Capitol News from Senator Craig Wilcox

District 32 Constituents Flock to Mobile DMV Event in Johnsburg
It was my pleasure to bring the Secretary of State’s mobile DMV unit to McHenry County for an event in Johnsburg on Thursday. During the four-hour event, 81 residents were able to avoid the long lines as regional DMV offices, and take care of important motor vehicle registration and licensing business.

As legislators, we are allowed to host these mobile DMV events every six months. I will certainly be working with the Secretary of State’s office to bring another mobile event to the 32nd District just as soon as I can. My thanks go out to the mobile team who did great work in moving so many people through the line so they could complete their transactions. I also appreciate all the constituents who participated in this very successful event.

 

Wilcox Pens Op Ed on Afghanistan
Prior to the suicide bombings near the Kabul airport this week that claimed the lives of U.S. military personnel and innocent civilians, I penned an opinion piece on the mishandling of the withdrawal from Afghanistan. I’m told it will be published in the Northwest Herald in the coming days.

Who will defend freedom?

As a people who enjoy freedom and democracy, I join the vast majority of Americans who are reeling from news that 20 years after brutal Taliban forces were removed from power, they have regained control of Afghanistan and of the Presidential Palace. Knowing that the country’s admittedly fragile democratic form of government has crumbled, and that the Capital City of Kabul is now under the control of violent extremists known for their hatred of the United States and other free countries, is cause for global concern. And like many others, I am experiencing a range of emotions, including equal measures of anger, sadness, and disbelief.

I am a former U.S. Air Force Colonel who spent 24 years in service to this country, so I have strong feelings about what has and is transpiring. I am appalled over our government’s handling of Afghanistan. It is an utter failure of leadership and a failure of the United States that will have ramifications for years to come.

I support the United States’ structure where we elect civilian leaders and have a separate but supporting military. But when elected leaders do not heed expert military advice-especially in times of war or conflict, we are doomed for failure. This is not a single administration critique, but the withdrawal chaos in Afghanistan rests solely with the current administration.

The American people deserve answers, and those who sent their sons, daughters, and loved ones into military service in the volatile middle east definitely deserve answers. If we were going into Afghanistan, or Iraq, or anywhere, why were we not fully committed to rooting out the evil that existed and forcing unconditional terms of surrender?  Was there intelligence that the Taliban were likely preparing for this day since last November’s election?  Was there military advice for how to effectively remove our troops and civilians from the area, or recommended options to disrupt or destroy the Taliban’s surface military potential before it could be used to topple the Afghan government? And were those recommendations dismissed by the current administration?

The actions we have witnessed over these last few weeks and especially over the last several days do not unfold unexpectedly. They result from ignoring or discounting sound military advice. I implore Congress and the media to ask exactly what the President was asked to approve, when, and why military recommendations were not followed. I believe military officials should explain what they knew, what they expected, and what they planned in a detailed timeline to Congress, and someone needs to explain why actions were not taken.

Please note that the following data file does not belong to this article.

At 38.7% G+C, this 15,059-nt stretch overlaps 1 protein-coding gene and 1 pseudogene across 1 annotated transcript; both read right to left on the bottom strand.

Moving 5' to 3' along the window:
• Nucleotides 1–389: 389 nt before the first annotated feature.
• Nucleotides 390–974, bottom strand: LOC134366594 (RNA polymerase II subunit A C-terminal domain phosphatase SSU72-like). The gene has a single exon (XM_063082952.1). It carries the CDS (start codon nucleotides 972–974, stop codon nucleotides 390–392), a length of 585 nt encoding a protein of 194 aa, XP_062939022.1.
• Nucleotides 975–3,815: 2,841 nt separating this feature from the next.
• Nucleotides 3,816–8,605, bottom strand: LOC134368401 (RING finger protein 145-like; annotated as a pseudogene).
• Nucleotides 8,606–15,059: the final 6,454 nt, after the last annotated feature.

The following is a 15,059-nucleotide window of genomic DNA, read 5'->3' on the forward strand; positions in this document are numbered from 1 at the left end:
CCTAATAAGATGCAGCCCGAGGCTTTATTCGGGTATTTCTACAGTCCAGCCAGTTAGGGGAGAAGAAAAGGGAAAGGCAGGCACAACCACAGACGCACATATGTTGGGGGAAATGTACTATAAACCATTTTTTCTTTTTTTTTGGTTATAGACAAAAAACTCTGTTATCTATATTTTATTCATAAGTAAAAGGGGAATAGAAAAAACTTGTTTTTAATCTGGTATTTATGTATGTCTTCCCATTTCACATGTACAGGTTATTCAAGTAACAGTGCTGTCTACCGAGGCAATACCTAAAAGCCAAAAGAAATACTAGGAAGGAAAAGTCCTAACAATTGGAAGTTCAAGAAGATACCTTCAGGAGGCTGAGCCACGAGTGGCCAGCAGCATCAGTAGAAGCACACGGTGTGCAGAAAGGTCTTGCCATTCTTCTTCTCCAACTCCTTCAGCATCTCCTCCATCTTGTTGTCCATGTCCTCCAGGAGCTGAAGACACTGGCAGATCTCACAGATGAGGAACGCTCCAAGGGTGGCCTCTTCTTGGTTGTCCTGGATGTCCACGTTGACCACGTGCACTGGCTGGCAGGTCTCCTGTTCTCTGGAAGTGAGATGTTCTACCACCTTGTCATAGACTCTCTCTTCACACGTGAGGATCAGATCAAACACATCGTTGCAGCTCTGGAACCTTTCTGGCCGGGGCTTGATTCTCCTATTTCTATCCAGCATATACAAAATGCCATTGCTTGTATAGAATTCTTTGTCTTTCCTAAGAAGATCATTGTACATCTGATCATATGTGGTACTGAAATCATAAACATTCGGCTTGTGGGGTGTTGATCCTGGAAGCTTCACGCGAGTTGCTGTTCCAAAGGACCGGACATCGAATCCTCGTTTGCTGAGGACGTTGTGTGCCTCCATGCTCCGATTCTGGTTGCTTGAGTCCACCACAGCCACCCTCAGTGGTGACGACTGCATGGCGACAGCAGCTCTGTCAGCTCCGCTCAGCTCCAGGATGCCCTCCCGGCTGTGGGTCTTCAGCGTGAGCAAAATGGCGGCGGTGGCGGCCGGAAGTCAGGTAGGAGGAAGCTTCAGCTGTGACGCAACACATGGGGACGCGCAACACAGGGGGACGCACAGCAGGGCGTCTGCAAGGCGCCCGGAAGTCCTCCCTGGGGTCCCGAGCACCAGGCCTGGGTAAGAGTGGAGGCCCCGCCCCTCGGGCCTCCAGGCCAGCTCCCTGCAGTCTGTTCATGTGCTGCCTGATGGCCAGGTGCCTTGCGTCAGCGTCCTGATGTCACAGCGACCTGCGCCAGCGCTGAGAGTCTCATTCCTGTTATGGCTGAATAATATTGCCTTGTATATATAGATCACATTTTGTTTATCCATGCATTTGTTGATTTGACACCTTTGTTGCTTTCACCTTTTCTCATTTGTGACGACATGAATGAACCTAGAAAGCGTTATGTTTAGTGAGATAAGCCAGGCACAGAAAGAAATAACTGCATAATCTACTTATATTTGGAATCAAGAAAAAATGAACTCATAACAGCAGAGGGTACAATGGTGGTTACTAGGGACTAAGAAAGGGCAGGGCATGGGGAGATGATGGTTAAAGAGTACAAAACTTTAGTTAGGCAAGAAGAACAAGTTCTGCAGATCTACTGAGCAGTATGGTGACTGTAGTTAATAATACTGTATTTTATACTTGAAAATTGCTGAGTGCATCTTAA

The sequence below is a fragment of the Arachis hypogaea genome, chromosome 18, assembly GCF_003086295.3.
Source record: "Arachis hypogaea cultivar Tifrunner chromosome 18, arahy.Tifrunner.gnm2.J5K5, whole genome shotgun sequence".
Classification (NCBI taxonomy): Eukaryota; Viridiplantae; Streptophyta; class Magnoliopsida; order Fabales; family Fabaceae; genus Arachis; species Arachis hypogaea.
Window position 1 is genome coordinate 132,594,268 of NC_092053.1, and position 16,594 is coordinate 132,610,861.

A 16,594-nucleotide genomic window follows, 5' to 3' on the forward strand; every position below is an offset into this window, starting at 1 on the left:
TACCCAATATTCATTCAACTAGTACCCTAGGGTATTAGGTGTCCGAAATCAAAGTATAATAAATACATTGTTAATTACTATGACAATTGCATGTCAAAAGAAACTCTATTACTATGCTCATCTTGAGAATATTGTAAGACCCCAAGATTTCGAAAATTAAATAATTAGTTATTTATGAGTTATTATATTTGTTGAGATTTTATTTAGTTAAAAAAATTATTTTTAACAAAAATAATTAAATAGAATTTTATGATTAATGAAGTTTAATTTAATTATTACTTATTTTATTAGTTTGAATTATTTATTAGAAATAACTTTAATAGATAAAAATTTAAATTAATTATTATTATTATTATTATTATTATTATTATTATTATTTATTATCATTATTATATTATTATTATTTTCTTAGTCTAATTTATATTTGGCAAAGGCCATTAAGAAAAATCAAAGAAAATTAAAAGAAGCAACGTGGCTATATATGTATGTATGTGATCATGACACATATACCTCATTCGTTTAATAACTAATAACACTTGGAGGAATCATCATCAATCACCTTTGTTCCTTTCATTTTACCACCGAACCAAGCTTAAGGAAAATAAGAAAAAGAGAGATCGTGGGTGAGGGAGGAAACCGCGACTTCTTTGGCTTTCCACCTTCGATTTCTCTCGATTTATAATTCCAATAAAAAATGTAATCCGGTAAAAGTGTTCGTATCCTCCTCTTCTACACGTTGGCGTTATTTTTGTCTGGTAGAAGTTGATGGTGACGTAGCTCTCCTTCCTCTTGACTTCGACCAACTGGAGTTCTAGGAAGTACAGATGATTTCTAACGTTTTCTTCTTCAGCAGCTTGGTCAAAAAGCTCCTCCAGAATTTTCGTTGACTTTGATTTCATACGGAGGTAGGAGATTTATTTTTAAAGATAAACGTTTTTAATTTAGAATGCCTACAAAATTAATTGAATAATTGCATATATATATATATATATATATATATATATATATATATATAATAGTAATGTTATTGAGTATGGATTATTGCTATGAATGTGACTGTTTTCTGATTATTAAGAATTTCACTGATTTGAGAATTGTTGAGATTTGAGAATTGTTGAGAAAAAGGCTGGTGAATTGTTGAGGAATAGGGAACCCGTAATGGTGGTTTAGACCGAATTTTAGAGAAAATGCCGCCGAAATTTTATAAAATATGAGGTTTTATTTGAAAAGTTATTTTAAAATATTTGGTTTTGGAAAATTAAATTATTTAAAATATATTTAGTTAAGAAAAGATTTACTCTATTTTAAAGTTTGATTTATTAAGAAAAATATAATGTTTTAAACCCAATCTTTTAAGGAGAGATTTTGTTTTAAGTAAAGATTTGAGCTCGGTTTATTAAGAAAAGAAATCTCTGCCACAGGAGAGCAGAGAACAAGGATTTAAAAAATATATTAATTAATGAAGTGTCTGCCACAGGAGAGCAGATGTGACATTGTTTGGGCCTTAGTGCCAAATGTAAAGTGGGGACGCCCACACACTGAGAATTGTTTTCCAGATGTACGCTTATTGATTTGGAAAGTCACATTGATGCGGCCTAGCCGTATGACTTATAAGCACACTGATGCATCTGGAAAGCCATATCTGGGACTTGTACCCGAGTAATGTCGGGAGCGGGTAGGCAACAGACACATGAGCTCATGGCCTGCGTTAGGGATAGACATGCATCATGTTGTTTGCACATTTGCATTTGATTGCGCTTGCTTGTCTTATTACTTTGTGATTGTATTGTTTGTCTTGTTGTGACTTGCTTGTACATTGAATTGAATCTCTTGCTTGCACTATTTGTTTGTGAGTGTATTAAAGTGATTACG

On a larger scale, I can only imagine how emboldened Russia and China are feeling right now in the wake of this massive American failure. Perhaps now Americans have an inkling of the fear felt in Taiwan, Ukraine, the Kurds in Turkey, Iraq, Iran, the Uighurs in China, and every other population living under authoritarian rule around the world.

The United States used to stand up to bullies, and hold them accountable, but I have seen none of that from the U.S. in far too long. Are we ready to ask our newest generations to defend freedom again soon? Are they ready to selflessly respond as our Greatest Generation once did? Based on the debacle in the handling of the withdrawing of troops and American civilians in Afghanistan, should they even be asked to?

 

Take my summer survey!
I recently made a digital summer survey available to the residents of the 32nd Senate District. I hope you’ll take the time to fill out the short survey, which includes a few questions and room for expanded comments at the end. I hope everyone will take a few minutes to complete the survey, because the responses help me take votes in Springfield that are representative of the opinions within the 32nd District. You can access the digital survey at: https://senatorwilcox.com/summersurvey/.

 

Indoor Mask Requirement Returns, Teachers and Health Professionals Ordered to Get Vaccinations or Regular Testing
On Thursday, Gov. Pritzker announced a new statewide indoor mask mandate. The Pritzker administration is also requiring that all P-12 teachers and staff, higher education teachers and staff, college students, and healthcare workers (including nursing home workers) get vaccinated for COVID-19 or get tested once per week. The new masking requirement takes effect on Monday, August 30, and the vaccinate-or-test mandate for the healthcare and education sectors begins September 5.